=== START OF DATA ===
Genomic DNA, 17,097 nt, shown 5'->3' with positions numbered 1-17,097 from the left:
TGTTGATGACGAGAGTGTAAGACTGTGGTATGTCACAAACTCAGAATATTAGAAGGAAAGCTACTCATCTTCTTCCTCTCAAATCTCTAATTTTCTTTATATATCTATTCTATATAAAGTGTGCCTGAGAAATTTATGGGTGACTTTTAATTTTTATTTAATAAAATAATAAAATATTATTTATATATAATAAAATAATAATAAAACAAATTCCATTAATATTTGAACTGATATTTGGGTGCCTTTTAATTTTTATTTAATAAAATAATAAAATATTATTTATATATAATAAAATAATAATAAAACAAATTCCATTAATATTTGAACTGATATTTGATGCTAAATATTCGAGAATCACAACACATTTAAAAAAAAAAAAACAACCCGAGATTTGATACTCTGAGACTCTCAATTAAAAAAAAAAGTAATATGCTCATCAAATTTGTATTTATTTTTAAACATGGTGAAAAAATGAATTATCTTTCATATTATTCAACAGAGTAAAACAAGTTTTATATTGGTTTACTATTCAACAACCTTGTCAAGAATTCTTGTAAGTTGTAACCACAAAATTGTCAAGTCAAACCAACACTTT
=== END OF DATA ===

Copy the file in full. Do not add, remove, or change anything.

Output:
Genomic DNA, 17,097 nt, shown 5'->3' with positions numbered 1-17,097 from the left:
TGTTGATGACGAGAGTGTAAGACTGTGGTATGTCACAAACTCAGAATATTAGAAGGAAAGCTACTCATCTTCTTCCTCTCAAATCTCTAATTTTCTTTATATATCTATTCTATATAAAGTGTGCCTGAGAAATTTATGGGTGACTTTTAATTTTTATTTAATAAAATAATAAAATATTATTTATATATAATAAAATAATAATAAAACAAATTCCATTAATATTTGAACTGATATTTGGGTGCCTTTTAATTTTTATTTAATAAAATAATAAAATATTATTTATATATAATAAAATAATAATAAAACAAATTCCATTAATATTTGAACTGATATTTGATGCTAAATATTCGAGAATCACAACACATTTAAAAAAAAAAAAACAACCCGAGATTTGATACTCTGAGACTCTCAATTAAAAAAAAAAGTAATATGCTCATCAAATTTGTATTTATTTTTAAACATGGTGAAAAAATGAATTATCTTTCATATTATTCAACAGAGTAAAACAAGTTTTATATTGGTTTACTATTCAACAACCTTGTCAAGAATTCTTGTAAGTTGTAACCACAAAATTGTCAAGTCAAACCAACACTTT